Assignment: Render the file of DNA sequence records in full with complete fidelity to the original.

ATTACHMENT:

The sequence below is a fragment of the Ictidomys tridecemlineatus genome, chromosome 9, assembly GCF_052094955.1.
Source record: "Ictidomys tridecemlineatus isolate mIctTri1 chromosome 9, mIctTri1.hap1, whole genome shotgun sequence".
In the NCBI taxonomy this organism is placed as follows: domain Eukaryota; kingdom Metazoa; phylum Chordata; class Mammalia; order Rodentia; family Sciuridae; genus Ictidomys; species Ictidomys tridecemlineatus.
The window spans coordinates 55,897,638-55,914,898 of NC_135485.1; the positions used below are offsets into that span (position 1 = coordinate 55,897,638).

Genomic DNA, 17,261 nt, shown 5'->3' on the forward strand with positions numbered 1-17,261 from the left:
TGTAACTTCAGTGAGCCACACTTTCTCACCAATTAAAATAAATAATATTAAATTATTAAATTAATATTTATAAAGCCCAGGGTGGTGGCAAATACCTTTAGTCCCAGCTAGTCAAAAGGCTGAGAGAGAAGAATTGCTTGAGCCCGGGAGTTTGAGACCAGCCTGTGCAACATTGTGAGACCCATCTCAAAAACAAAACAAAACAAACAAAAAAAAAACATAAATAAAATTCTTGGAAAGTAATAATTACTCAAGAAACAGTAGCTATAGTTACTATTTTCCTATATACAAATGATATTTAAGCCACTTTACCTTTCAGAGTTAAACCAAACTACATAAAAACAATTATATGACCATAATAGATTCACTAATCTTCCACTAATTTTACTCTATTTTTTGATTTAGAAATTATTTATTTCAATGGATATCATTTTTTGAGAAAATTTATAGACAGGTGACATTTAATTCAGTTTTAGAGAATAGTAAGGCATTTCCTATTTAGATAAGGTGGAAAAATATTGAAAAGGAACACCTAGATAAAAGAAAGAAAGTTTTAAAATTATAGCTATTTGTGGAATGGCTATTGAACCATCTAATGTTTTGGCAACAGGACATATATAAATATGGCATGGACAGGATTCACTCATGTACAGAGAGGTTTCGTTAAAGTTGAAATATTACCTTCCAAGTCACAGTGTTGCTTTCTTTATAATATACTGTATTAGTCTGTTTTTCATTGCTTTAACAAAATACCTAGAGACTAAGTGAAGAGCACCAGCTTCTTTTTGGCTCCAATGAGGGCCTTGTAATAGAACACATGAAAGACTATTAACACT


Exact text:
The sequence below is a fragment of the Ictidomys tridecemlineatus genome, chromosome 9, assembly GCF_052094955.1.
Source record: "Ictidomys tridecemlineatus isolate mIctTri1 chromosome 9, mIctTri1.hap1, whole genome shotgun sequence".
In the NCBI taxonomy this organism is placed as follows: domain Eukaryota; kingdom Metazoa; phylum Chordata; class Mammalia; order Rodentia; family Sciuridae; genus Ictidomys; species Ictidomys tridecemlineatus.
The window spans coordinates 55,897,638-55,914,898 of NC_135485.1; the positions used below are offsets into that span (position 1 = coordinate 55,897,638).

Genomic DNA, 17,261 nt, shown 5'->3' on the forward strand with positions numbered 1-17,261 from the left:
TGTAACTTCAGTGAGCCACACTTTCTCACCAATTAAAATAAATAATATTAAATTATTAAATTAATATTTATAAAGCCCAGGGTGGTGGCAAATACCTTTAGTCCCAGCTAGTCAAAAGGCTGAGAGAGAAGAATTGCTTGAGCCCGGGAGTTTGAGACCAGCCTGTGCAACATTGTGAGACCCATCTCAAAAACAAAACAAAACAAACAAAAAAAAAACATAAATAAAATTCTTGGAAAGTAATAATTACTCAAGAAACAGTAGCTATAGTTACTATTTTCCTATATACAAATGATATTTAAGCCACTTTACCTTTCAGAGTTAAACCAAACTACATAAAAACAATTATATGACCATAATAGATTCACTAATCTTCCACTAATTTTACTCTATTTTTTGATTTAGAAATTATTTATTTCAATGGATATCATTTTTTGAGAAAATTTATAGACAGGTGACATTTAATTCAGTTTTAGAGAATAGTAAGGCATTTCCTATTTAGATAAGGTGGAAAAATATTGAAAAGGAACACCTAGATAAAAGAAAGAAAGTTTTAAAATTATAGCTATTTGTGGAATGGCTATTGAACCATCTAATGTTTTGGCAACAGGACATATATAAATATGGCATGGACAGGATTCACTCATGTACAGAGAGGTTTCGTTAAAGTTGAAATATTACCTTCCAAGTCACAGTGTTGCTTTCTTTATAATATACTGTATTAGTCTGTTTTTCATTGCTTTAACAAAATACCTAGAGACTAAGTGAAGAGCACCAGCTTCTTTTTGGCTCCAATGAGGGCCTTGTAATAGAACACATGAAAGACTATTAACACT